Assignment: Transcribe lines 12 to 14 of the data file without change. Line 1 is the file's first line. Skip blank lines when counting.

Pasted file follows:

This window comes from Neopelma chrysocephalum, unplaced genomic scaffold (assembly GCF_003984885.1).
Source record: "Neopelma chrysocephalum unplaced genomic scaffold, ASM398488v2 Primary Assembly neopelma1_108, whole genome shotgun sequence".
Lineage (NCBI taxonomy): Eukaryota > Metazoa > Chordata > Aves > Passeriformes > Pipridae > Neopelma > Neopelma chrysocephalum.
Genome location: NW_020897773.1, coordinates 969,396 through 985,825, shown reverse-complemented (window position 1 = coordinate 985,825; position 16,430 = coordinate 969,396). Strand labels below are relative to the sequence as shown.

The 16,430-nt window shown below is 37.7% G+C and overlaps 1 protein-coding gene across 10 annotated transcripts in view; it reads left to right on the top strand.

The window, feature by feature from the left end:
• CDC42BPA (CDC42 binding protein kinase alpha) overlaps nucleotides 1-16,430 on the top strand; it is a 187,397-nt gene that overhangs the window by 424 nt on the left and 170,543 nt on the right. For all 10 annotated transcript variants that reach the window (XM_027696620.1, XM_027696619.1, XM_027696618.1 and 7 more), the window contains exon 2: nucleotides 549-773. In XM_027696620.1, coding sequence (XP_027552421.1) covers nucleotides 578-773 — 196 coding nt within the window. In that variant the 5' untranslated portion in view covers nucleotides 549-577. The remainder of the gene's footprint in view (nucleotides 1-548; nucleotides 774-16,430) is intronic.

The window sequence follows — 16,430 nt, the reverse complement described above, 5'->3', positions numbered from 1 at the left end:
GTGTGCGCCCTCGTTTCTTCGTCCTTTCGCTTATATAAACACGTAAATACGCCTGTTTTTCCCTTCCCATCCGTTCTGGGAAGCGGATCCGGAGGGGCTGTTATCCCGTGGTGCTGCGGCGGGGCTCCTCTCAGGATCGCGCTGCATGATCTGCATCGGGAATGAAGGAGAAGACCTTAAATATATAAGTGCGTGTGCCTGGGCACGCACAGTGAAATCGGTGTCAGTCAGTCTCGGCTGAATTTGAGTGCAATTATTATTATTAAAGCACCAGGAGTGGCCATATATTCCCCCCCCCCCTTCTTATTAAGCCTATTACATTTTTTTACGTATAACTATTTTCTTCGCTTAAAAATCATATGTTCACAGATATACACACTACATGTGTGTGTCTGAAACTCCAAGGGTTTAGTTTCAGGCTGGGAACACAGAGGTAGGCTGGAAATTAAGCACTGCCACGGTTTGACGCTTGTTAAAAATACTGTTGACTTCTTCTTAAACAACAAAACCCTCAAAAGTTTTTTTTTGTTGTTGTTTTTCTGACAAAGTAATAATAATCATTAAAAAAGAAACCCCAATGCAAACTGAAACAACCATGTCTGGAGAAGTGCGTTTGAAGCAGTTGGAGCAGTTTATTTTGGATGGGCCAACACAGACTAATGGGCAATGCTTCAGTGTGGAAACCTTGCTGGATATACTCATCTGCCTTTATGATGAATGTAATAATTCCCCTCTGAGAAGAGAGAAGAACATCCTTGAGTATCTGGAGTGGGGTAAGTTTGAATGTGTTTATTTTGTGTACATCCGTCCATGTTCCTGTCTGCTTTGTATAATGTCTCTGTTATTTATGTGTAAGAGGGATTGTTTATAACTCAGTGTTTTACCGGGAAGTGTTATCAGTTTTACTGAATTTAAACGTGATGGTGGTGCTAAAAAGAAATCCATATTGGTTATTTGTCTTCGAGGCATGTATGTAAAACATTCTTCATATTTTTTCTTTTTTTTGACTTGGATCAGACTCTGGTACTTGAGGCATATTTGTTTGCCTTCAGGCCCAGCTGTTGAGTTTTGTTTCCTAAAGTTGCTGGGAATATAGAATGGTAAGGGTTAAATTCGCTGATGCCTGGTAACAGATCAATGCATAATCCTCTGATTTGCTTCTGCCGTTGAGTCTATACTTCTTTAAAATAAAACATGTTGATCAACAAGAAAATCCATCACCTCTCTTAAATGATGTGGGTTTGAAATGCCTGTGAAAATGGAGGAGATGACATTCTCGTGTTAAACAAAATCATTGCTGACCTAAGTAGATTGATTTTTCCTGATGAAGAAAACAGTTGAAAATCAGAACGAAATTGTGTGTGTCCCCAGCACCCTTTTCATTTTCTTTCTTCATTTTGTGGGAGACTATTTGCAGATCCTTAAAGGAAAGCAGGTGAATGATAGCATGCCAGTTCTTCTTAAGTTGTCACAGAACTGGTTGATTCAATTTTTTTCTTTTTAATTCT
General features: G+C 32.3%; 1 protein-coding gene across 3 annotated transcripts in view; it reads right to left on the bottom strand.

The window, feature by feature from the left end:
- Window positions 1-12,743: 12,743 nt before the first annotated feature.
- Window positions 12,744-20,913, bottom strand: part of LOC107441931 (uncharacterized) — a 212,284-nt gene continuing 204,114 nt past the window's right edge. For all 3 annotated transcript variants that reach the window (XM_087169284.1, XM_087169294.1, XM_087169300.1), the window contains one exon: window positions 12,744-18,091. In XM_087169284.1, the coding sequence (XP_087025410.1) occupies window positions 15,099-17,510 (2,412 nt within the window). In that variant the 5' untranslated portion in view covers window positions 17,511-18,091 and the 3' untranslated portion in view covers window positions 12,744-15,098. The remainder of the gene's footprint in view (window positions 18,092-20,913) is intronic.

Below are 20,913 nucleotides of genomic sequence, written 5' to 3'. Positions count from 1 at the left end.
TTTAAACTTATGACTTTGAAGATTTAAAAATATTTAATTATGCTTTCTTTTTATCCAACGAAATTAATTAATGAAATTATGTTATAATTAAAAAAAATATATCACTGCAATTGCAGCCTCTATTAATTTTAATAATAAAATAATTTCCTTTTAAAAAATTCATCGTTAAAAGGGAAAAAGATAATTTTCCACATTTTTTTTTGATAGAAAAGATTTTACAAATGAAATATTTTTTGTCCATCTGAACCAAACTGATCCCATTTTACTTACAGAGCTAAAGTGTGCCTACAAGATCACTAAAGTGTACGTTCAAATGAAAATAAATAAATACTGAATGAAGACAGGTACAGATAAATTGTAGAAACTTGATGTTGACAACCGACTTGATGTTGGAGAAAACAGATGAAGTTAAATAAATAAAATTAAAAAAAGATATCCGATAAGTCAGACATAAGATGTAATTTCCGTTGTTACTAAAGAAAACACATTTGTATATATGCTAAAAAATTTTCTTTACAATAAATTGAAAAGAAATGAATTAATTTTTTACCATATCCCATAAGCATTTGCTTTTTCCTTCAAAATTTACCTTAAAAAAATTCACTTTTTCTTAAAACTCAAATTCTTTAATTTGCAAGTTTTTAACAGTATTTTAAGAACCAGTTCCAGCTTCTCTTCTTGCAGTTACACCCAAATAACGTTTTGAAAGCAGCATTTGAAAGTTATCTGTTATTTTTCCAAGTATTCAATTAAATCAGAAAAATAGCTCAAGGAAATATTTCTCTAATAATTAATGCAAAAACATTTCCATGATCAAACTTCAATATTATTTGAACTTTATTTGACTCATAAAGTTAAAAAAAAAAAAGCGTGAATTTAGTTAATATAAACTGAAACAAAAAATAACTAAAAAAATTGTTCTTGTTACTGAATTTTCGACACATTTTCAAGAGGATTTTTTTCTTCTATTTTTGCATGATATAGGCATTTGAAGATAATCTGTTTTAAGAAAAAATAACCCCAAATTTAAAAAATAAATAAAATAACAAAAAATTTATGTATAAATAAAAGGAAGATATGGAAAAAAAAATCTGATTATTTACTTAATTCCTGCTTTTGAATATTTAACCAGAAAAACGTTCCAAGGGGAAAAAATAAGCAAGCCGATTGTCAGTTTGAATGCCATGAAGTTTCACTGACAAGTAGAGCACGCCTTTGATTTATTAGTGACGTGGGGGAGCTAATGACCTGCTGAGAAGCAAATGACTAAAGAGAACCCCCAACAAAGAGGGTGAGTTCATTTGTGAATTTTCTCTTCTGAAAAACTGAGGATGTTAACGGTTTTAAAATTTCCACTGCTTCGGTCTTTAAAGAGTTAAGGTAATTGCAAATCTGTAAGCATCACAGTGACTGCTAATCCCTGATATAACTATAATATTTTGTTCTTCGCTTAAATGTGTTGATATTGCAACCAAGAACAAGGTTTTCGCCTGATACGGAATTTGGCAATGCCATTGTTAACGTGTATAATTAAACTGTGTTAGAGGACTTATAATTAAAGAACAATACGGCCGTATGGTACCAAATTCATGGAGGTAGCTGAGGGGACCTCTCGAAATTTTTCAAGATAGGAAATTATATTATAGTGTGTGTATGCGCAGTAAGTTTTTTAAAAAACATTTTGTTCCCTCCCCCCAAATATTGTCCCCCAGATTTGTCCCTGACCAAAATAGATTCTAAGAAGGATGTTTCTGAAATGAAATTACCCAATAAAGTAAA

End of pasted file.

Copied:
- Window positions 1-12,743: 12,743 nt before the first annotated feature.
- Window positions 12,744-20,913, bottom strand: part of LOC107441931 (uncharacterized) — a 212,284-nt gene continuing 204,114 nt past the window's right edge. For all 3 annotated transcript variants that reach the window (XM_087169284.1, XM_087169294.1, XM_087169300.1), the window contains one exon: window positions 12,744-18,091. In XM_087169284.1, the coding sequence (XP_087025410.1) occupies window positions 15,099-17,510 (2,412 nt within the window). In that variant the 5' untranslated portion in view covers window positions 17,511-18,091 and the 3' untranslated portion in view covers window positions 12,744-15,098. The remainder of the gene's footprint in view (window positions 18,092-20,913) is intronic.

Below are 20,913 nucleotides of genomic sequence, written 5' to 3'. Positions count from 1 at the left end.